HAVING CARRIED OUT SOME RESEARCH into sailing Q ships, I was interested in Michael Conway’s article on James J Bibby, the sail training vessel of TS Indefatigable in the January 2011 issue of Sea Breezes.
The author was unable to find any record of actions involving the Q ship Dargle or of any U-boat being captured. Whilst the logbook of the Dargle is unavailable, there are records of the vessel being in action.
In ADM186/430 action between Special Service Vessels and Enemy Submarines 58, lists an action on 31 October, 1917, between the brigantine Dargle in which a submarine was possibly damaged and three of the Dargle’s crew were injured.
ADM 137/3409 Action against enemy submarines involving HM Special Service Schooner Dargle, HMS Star, Armed Trawlers Dentasia, Ethel Nutten and Killdeer lists an action in which a submarine was thought to be sunk on 22 July, 1918. Dargle is referred to as a brigantine in one report and a schooner in the other.
After a sailing Q ship was involved in an action against a U-boat the rig was usually changed in case an escaping submarine was able to provide a description of the “trap ship” as U-boat crews called them. Some of the stories mentioned by Michael Conway may stem from initial reports as several claims were made that U-boats had been sunk when they had merely been damaged, including one in which the captain and a mechanic were taken prisoner after being swept of the conning tower.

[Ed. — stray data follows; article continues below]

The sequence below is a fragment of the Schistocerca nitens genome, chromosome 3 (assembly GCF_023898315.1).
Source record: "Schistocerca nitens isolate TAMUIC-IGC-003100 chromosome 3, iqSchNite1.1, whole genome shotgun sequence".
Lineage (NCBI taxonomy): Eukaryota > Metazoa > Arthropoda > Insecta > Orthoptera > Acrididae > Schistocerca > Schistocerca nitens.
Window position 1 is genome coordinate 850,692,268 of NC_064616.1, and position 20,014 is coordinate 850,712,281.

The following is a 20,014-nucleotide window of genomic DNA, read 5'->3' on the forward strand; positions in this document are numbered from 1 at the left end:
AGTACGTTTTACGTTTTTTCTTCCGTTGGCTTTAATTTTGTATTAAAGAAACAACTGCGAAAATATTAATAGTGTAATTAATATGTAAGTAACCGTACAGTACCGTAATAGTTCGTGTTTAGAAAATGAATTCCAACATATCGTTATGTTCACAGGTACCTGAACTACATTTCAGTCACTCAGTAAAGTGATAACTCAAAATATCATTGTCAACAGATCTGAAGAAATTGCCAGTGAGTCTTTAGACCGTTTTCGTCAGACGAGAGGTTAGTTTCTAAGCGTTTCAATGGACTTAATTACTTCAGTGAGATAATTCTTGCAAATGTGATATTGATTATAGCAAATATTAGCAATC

There is no record of any capture of a U-boat by a Q-ship, in fact there were no sinkings by sailing Q-ships other than fishing smacks that have been subsequently confirmed apart from the sinking of the British submarine J6 by Cymric in error.
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